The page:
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'It's powerful': Badgers football coach Paul Chryst encouraged by players taking stands

'It's powerful': Badgers football coach Paul Chryst encouraged by players taking stands


Paul Chryst has been doing more listening than he’s accustomed to during team meetings lately.

The University of Wisconsin football coach said Friday during a news teleconference that it’s unfortunate the conversations regarding racial inequality he’s had with his players aren’t the first. But events of the past number of months — such as the killings of George Floyd, Breonna Taylor and Ahmaud Arbery — sparked more discussions about race and its role in our society.

chryst mug 10-17


Chryst said he’s appreciated the openness and willingness to learn his players have shown during these discussions, but acknowledged that education alone isn’t enough.

“We all want to do more than just that, we want to be able to impact, make a difference in our own way,” Chryst said. “A lot of our conversations have talked about starting inside and working out. What does each and every one of us need to do, having an honest self-reflection and affecting those around us.”

Chryst spoke with media members Friday morning as college football is experiencing a heightened awareness to racial issues.

Longtime strength coach Chris Doyle left Iowa’s program Monday after former players alleged Doyle made racially insensitive remarks to them while they were part of the program. Oklahoma State players, led by star running back Chuba Hubbard, publicly challenged coach Mike Gundy for wearing a T-shirt with a logo of One America News Network, a far-right cable channel. Gundy is also under fire for his alleged use of a racial slur during a game when he was the OSU quarterback in 1989.

Chryst said he’s learned the importance of keeping an open dialogue from a lifetime in the sport.

“The conversations are good because you gain an understanding, and each time it’s a different person, a different voice, you can get a different perspective. Doesn’t matter what their background is, everyone’s experience is different, and therefore their view may be different,” he said. “I think that what’s empowering is that everyone’s voice really matters, especially in the confines we’re talking about, in our locker room, in our staff room, in our team room.”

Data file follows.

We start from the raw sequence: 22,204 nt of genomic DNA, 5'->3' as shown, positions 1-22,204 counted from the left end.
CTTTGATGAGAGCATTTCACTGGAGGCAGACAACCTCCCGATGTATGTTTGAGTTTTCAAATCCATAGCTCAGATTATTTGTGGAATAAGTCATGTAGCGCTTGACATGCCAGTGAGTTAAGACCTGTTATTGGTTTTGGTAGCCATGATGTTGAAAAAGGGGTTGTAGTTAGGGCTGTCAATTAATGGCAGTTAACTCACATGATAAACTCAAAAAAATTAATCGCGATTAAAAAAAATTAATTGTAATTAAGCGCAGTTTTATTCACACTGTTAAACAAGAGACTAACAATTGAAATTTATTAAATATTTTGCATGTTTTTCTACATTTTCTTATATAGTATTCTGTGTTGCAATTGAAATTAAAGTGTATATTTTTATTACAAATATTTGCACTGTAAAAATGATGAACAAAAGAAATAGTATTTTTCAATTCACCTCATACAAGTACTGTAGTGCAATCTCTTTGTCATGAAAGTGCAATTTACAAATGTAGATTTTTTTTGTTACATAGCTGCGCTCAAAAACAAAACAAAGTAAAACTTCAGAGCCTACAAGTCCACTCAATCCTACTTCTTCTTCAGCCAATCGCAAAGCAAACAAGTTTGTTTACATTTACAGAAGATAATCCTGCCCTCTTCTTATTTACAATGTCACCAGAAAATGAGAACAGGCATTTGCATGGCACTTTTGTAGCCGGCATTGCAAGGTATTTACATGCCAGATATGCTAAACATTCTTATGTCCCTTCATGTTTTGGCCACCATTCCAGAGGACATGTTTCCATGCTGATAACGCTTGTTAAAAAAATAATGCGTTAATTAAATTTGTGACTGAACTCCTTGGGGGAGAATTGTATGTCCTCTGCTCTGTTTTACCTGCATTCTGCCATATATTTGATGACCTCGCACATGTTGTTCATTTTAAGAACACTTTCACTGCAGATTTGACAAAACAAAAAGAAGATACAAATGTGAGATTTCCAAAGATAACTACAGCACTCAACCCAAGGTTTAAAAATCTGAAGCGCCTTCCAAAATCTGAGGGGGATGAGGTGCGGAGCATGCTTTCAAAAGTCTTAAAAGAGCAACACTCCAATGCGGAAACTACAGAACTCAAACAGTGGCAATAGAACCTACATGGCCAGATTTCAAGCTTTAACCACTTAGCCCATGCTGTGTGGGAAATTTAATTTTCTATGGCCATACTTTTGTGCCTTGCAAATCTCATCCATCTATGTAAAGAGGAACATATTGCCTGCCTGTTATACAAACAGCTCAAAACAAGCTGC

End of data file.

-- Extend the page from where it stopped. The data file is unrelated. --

Madison Cone mug


UW senior safety Madison Cone is one of four university representatives in the Big Ten Anti-Hate, Anti-Racism Coalition. He said he’s spoken with Chryst on racial issues through his Badgers career, and knows Chryst wants to help make a difference.

“Coach Chryst is one of those guys, ever since I met him, he’s a pretty open-minded guy. So when it comes to stuff like this, he understands where he stands and he’s asked me questions because he knows there are certain things that he can’t relate to personally or directly,” Cone said.

“The one thing I really admire about him is how open-minded he is and how much he’s willing to listen. And then from there, after we’ve had the conversation he sees where stuff is. The conversation is now, ‘What can we do to make that better? I see how you feel, I see what you’re saying, so how can we push stuff forward?’”

One request student-athletes have made to UW is to allow a university crest with a black ‘W’ to be worn on athletes’ uniforms this season. A petition on social media showed an image of what the crest would look like on the back of a football helmet. Cone and other football players, along with other UW student-athletes have shared the request online.

Chryst said he’s in support of the idea.

“I think anytime that you get something coming from all of your student-athletes, there is no question that this is important. It’s important to us all. I personally love it when it comes from the student-athletes. It’s powerful,” he said. “I saw Faion (Hicks) posted something. I love Faion Hicks. That’s powerful to me if he’s behind it. I’ve had conversations with Faion, I know his heart, I know what he’s thinking. Those can be really good things.”

A number of Chryst’s players have been active on social media sharing messages about police brutality and racial injustice. He said he talks with players about ensuring they’re comfortable using their platforms and not being pushed from the outside to do so.

“I think that’s part of college, right? You come to college and there’s a lot of things going on, a lot of really good things going on. Part of it is getting exposed to different things and then kind of formulating your beliefs. Then it’s how do you express your beliefs, and how do you do that in a way that fits you and a way that represents you the way you want to be represented,” he said.

“I think that’s part of the growth, and to me, that’s a big part of this for our program. Nothing matters more than our players and it’s our players’ growth — growth as football players, certainly, but growth as students, growth as people. And to see them growing and to see them finding ways to feel comfortable with what their beliefs are and how to express those beliefs, I think those are some of the really good things that we get to be around coaching young men at this point in their life.”

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